"I shall not be declared a bastard! No! How can he do this?" Mary paced the room, waving her hands in the air. "Father is not allowed! How can he just divorce my mother? I am the legitimate daughter and heir of the king!!"

"Mary, please, don't. Be reasonable. Your mother, the queen would not allow it! The church would not allow it! You are still a princess, never a bastard," the Countess of Salisbury continued her sewing calmly as the princess ranted crazily.

"How can you be so sure? I will not live being a bastard! Oh Mother, my poor mother, sent to a far manor, and.just simply banished? I cannot believe what is happening! My father is blind. Can't he see that Kimbolton Castle is ruining her health? Everyone else can see that, why not him! Oh, it is no use. How much more can I beg the king? He will not listen to me!" Mary glanced at the bare room. The glamour, the beautiful red silk curtains, the canopied bed, plush leather couches, soft cushions, chests of jewels, wardrobes of gowns, so much treasure that contented her life since she was a child was stripped, gone forever. Only two chairs were set about the barren room, laden with three pillows where the two ladies sat, doing their daily sewing. A wooden table was also present, an iron bed covered with a threadbare quilt, and windows with streaks of cracks. Nothing was fit for living.

Mary picked up her embroidery, beginning to sew, hoping to push down her antagonism and temper. "Has it occurred to you that we are low on money, Salisbury?" "Yes, madam," the Countess replied.

"What am I to do? Father never sends any more money," said Mary, "My ladies are starving! I won't be able to give them dowries. I won't be able ensure them for a happier life than serve a penniless princess. I won't even be able to ensure myself that I will be alive the next morning! If only the king would leave that whore of a woman and place my mother, the rightful queen, back onto the throne!"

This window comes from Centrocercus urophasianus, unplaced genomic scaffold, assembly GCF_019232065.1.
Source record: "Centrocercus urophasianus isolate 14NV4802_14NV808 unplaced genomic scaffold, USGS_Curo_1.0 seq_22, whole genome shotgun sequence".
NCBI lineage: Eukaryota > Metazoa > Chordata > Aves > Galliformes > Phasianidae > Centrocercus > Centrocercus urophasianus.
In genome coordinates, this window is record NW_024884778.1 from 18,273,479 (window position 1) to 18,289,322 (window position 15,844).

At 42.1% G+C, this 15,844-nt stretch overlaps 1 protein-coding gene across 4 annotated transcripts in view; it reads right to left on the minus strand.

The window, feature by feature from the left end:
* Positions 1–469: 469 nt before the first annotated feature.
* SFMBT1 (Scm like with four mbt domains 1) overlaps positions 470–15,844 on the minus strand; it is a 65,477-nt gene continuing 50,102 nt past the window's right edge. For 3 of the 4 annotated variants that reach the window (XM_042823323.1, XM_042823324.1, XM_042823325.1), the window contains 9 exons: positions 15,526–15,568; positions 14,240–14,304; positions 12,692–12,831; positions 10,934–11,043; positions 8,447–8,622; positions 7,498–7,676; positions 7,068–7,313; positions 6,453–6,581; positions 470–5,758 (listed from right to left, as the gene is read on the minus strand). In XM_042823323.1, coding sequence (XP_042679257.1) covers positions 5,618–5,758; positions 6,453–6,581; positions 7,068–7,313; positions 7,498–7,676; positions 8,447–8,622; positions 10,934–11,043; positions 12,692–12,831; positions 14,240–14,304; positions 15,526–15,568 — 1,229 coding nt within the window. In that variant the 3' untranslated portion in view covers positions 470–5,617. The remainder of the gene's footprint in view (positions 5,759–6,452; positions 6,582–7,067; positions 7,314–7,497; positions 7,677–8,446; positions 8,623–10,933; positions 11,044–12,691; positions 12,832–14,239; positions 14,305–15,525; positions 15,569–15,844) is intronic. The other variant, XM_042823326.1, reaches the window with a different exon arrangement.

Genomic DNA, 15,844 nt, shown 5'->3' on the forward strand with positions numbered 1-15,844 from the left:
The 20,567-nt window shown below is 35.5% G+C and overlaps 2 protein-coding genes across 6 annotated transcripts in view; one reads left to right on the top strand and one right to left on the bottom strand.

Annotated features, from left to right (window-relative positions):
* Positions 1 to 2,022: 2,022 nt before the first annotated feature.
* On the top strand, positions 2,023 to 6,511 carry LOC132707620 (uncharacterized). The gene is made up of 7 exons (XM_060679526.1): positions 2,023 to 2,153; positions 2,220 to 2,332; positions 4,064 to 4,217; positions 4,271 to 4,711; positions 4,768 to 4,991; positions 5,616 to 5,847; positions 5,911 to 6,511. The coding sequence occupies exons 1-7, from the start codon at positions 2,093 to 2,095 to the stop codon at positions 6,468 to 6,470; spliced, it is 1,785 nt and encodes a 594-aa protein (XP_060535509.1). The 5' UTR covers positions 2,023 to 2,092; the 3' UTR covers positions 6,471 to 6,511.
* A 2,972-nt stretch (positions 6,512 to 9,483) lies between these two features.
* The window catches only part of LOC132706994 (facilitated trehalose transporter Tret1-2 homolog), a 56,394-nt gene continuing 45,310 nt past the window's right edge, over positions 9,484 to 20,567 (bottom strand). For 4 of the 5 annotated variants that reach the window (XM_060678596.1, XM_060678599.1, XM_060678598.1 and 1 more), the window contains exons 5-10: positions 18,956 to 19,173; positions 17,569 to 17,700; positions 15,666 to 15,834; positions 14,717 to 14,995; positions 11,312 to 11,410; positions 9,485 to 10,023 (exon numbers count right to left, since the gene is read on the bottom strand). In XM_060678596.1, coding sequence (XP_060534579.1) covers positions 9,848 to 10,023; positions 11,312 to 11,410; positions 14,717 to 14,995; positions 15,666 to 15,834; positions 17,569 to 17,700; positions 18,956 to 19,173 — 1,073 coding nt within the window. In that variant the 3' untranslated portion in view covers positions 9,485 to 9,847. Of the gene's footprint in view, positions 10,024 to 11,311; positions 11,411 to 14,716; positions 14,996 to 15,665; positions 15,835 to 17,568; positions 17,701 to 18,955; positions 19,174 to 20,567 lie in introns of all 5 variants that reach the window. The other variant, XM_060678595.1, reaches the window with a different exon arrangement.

"My princess, you don't understand! What does your father want the most? Think," ordered the Countess.

"A son," replied Mary, her voice cold as stone.

"Yes, my dear. He loves Queen Catherine, really, believe me. The whole dilemma is that she cannot produce a living-"

"Oh yes, she can! She has! It is all because someway God has taken them away from her! If only, if only-"

"There is no "if only"! The king wishes to have a son, then he will get one, by force!"

"But Countess! You must understand I am the legitimate heir to the throne, son or no son!" Mary threw her embroidery frame onto the wooden floor, sending it flying across the room, clanking on the way.

"Madam! That is not the proper behavior fit for a princess!"

"I can do as I wish. And as my stature right now, I don't think I'm a princess anymore, eh?" Mary sneered. "Now, I order you to leave me," Mary commanded severely, her finger pointing to the door.

"But, my lady-"


"Good day madam," the countess rushed with a hasty curtsy, slamming the wooden door until the paint shattered and fell on the beseeching princess.

"What is to become of me? What? Oh, God have mercy. Mercy!" Mary wept as the rain pattered ruthlessly on the leaking windows, sending the raindrops to fall, one by one, on the princess. Drip.drop.drip.drop.drip.